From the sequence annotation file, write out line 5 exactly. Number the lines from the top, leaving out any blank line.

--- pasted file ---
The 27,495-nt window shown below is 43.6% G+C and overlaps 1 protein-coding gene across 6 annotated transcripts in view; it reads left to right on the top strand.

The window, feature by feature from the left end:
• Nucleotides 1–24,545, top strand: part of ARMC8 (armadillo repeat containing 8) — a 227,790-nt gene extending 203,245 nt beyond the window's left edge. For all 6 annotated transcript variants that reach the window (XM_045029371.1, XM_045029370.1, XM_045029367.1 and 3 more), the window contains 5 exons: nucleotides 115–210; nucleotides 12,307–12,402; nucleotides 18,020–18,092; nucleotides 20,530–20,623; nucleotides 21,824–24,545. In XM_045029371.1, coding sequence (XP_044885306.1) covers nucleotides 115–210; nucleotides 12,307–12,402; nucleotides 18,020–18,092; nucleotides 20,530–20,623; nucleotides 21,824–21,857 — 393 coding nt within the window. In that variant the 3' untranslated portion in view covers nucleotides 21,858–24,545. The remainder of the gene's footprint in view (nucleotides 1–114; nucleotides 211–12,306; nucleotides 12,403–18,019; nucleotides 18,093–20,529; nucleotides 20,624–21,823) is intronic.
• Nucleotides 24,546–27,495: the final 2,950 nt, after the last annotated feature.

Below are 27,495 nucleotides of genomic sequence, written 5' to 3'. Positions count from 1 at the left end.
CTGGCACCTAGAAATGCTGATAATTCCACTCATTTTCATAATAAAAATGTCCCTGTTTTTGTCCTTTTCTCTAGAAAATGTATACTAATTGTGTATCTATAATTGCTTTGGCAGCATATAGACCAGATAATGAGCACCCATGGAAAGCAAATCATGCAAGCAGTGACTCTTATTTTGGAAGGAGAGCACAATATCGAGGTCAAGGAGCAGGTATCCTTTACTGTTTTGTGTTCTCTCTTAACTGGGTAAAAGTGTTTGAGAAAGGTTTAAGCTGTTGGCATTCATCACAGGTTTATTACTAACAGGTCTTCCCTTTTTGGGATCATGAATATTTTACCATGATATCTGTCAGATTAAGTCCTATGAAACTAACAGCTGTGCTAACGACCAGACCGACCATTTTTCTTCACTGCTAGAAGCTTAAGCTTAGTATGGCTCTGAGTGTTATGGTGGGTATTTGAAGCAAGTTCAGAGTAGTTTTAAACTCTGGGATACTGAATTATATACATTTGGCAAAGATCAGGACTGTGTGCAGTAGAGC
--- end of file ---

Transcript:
Below are 27,495 nucleotides of genomic sequence, written 5' to 3'. Positions count from 1 at the left end.